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New Tax Law and its impact on Spousal Maintenance in Colorado

The Tax Cuts and Jobs Act signed into law on December 22, 2017, made sweeping changes, including scraping a seventy-five (75) year old rule regarding maintenance payments.

Under the previous tax code, the spouse paying maintenance is allowed to deduct the maintenance payments from their taxable income. The spouse receiving the maintenance payment was required to report the maintenance payment as income.

However, for any divorce agreement entered into after December 31, 2018, the opposite will be true: the payor spouse will no longer be able to claim the tax deduction and the spouse receiving maintenance no longer has to pay taxes on the amounts received.

Example

Husband is a professional and his income is taxed by the federal government at thirty-three percent (33%). Wife is a homemaker who does not earn any income. Husband agrees to pay Wife $50,000 per year in maintenance. If the parties finalize their divorce in 2018, Husband will be able to deduct the maintenance paid on his taxes resulting in a tax savings of $16,500 ($50,000 *33%) for the maintenance paid. Wife will be required to report the $50,000 in maintenance as income on her tax return.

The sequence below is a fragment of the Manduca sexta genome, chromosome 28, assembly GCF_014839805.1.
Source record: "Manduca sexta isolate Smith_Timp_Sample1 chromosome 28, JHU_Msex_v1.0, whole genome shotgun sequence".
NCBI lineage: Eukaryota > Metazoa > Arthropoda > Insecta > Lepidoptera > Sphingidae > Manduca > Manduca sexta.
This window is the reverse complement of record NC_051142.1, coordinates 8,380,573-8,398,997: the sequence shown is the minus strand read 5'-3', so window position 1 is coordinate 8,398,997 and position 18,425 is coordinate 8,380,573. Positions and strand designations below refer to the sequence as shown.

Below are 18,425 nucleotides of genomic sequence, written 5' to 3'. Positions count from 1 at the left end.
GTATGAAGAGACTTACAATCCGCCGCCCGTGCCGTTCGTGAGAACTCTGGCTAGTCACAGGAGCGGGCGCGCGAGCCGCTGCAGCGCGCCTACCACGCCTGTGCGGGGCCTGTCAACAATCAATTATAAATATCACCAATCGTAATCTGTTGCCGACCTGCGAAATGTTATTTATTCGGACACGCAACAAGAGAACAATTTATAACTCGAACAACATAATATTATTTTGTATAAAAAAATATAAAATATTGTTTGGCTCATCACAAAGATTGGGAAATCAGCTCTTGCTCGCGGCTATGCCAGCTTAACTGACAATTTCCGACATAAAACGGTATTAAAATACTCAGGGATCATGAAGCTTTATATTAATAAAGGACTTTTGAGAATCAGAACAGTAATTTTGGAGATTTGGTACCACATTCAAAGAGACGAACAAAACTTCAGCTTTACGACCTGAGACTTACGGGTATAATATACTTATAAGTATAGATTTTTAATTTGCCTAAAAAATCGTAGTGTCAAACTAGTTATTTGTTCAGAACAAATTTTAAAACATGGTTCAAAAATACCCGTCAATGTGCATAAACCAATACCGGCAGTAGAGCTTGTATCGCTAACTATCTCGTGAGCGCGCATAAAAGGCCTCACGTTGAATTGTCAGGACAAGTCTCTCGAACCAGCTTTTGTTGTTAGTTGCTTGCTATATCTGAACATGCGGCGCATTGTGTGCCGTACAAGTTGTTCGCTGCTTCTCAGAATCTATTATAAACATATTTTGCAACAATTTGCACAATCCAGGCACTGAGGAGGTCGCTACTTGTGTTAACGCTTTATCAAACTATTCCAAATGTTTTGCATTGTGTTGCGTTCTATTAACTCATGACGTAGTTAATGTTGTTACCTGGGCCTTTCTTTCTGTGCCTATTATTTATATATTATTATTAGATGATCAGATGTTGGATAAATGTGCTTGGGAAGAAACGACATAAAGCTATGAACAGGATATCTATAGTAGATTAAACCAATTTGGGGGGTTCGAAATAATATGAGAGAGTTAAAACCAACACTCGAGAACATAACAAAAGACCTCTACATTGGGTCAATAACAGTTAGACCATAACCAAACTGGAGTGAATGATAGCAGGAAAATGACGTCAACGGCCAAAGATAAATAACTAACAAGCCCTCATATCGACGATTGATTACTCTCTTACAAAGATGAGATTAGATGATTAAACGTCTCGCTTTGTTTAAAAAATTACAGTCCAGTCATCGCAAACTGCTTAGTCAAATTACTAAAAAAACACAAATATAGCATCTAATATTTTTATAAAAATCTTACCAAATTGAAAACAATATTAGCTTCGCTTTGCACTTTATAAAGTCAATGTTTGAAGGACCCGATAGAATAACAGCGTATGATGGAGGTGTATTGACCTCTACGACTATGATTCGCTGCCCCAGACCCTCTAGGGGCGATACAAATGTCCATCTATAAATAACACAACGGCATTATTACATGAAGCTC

However, if the parties' filed or settled their divorce after December 31, 2018, Husband will pay Wife $50,000 in maintenance. Husband will pay the taxes on the $50,000.00 paid to Wife. Wife will receive the $50,000 tax free.

As shown by the example, the repeal of the tax deduction will dramatically alter the landscape of divorce negotiation, as the tax deduction is a key negotiation point in a divorce settlement. Similarly, Colorado adopted a guideline formula for maintenance based under the old tax code. Colorado's maintenance formula, codified under Colorado Revised Statute ยง 14-10-114, calculates spousal maintenance obligations, assuming any amounts paid were deductible. It remains unclear if Colorado will revise the guideline amount due to the change in tax consequences. While on the surface the change appears to only negatively affect the payor spouse, it is not clear as to what impact the change will have on the spouse receiving maintenance. For example, a judge may not order as large of a maintenance payment to the receiving spouse given the change to the tax code.

The decision to file for divorce is a life altering decision that should not be taken lightly, if you are contemplating divorce in Colorado, contact one of our experienced divorce attorneys to help you navigate the changing divorce landscape.

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